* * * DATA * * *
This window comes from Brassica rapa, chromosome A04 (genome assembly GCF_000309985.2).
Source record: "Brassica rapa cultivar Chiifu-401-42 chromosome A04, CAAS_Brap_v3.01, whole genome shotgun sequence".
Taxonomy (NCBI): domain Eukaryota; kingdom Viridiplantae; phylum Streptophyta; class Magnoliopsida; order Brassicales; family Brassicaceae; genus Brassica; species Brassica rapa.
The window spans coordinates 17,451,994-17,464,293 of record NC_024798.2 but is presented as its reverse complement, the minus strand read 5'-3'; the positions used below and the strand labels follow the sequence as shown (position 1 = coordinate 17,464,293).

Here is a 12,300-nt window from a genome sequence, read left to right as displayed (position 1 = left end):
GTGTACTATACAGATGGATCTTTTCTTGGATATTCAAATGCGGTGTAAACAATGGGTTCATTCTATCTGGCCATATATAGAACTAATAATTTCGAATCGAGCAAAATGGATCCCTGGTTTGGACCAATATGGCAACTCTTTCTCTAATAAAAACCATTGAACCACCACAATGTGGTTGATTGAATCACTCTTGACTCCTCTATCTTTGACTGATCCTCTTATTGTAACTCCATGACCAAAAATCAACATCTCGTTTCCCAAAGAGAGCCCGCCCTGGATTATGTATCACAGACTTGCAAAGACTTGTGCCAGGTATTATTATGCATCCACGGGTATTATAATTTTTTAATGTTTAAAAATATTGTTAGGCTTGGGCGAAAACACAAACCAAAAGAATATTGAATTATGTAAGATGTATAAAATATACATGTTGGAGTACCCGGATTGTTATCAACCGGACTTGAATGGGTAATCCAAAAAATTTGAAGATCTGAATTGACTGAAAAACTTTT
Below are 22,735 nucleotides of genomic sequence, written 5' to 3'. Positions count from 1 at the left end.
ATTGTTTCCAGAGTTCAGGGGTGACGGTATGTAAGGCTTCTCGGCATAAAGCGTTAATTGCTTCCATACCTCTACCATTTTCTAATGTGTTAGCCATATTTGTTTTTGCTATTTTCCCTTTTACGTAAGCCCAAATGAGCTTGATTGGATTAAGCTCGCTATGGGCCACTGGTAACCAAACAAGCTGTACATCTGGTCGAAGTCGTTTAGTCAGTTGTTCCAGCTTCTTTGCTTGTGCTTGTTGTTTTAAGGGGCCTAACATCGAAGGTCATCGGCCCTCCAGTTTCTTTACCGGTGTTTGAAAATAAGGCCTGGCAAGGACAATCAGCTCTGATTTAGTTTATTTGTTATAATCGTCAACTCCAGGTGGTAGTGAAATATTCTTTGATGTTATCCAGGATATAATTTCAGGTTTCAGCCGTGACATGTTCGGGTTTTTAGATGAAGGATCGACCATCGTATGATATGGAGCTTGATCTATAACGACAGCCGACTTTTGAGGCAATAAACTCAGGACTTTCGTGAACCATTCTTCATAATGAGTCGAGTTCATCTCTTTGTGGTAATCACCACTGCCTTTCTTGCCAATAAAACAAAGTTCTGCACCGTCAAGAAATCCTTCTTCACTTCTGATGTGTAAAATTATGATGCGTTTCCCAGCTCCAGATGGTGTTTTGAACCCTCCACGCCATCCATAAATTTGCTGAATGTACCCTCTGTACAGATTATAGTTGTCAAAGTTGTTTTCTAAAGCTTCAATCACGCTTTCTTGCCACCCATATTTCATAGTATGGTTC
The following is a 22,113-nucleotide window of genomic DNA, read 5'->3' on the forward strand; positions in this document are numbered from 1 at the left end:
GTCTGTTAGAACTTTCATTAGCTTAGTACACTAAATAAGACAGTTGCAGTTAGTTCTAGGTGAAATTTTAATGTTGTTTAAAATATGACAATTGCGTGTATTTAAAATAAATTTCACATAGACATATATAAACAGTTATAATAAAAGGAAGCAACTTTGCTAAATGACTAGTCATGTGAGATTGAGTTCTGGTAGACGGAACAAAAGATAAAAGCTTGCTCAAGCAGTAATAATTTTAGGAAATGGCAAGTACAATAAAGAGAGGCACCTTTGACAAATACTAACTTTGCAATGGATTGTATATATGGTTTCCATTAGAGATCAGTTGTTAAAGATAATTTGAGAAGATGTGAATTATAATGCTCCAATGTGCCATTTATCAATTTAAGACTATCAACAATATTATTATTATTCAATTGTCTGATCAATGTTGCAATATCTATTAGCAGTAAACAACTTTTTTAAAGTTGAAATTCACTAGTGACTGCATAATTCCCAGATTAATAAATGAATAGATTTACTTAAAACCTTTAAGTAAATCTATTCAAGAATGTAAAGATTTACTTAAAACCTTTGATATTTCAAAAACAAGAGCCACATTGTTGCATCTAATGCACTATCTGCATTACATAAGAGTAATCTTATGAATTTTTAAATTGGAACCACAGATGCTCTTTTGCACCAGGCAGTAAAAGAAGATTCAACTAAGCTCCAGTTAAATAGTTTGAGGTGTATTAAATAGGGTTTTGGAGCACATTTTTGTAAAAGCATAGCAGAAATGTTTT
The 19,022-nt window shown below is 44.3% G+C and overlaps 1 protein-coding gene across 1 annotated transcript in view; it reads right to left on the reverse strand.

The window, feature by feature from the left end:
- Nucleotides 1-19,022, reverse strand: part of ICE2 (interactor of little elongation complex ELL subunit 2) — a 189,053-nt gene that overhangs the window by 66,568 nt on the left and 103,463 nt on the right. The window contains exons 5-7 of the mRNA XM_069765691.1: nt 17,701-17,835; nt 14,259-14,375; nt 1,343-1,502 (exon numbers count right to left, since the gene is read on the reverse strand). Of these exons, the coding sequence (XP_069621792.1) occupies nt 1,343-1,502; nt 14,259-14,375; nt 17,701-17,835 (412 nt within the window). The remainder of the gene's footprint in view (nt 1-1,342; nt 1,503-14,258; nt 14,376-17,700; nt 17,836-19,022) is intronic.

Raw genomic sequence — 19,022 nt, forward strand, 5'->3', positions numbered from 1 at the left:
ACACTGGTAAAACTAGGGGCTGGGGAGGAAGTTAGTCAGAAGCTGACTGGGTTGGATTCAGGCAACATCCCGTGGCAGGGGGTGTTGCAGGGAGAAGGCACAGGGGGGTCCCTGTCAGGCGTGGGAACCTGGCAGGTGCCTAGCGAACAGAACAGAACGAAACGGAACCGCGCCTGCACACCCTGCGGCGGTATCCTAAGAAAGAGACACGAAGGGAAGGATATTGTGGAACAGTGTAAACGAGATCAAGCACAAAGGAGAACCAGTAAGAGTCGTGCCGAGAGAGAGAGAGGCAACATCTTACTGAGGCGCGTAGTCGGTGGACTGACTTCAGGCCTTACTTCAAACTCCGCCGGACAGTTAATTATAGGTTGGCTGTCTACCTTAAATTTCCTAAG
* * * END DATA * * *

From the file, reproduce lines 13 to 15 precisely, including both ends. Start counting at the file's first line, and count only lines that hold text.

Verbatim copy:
- Nucleotides 1-19,022, reverse strand: part of ICE2 (interactor of little elongation complex ELL subunit 2) — a 189,053-nt gene that overhangs the window by 66,568 nt on the left and 103,463 nt on the right. The window contains exons 5-7 of the mRNA XM_069765691.1: nt 17,701-17,835; nt 14,259-14,375; nt 1,343-1,502 (exon numbers count right to left, since the gene is read on the reverse strand). Of these exons, the coding sequence (XP_069621792.1) occupies nt 1,343-1,502; nt 14,259-14,375; nt 17,701-17,835 (412 nt within the window). The remainder of the gene's footprint in view (nt 1-1,342; nt 1,503-14,258; nt 14,376-17,700; nt 17,836-19,022) is intronic.

Raw genomic sequence — 19,022 nt, forward strand, 5'->3', positions numbered from 1 at the left:
ACACTGGTAAAACTAGGGGCTGGGGAGGAAGTTAGTCAGAAGCTGACTGGGTTGGATTCAGGCAACATCCCGTGGCAGGGGGTGTTGCAGGGAGAAGGCACAGGGGGGTCCCTGTCAGGCGTGGGAACCTGGCAGGTGCCTAGCGAACAGAACAGAACGAAACGGAACCGCGCCTGCACACCCTGCGGCGGTATCCTAAGAAAGAGACACGAAGGGAAGGATATTGTGGAACAGTGTAAACGAGATCAAGCACAAAGGAGAACCAGTAAGAGTCGTGCCGAGAGAGAGAGAGGCAACATCTTACTGAGGCGCGTAGTCGGTGGACTGACTTCAGGCCTTACTTCAAACTCCGCCGGACAGTTAATTATAGGTTGGCTGTCTACCTTAAATTTCCTAAG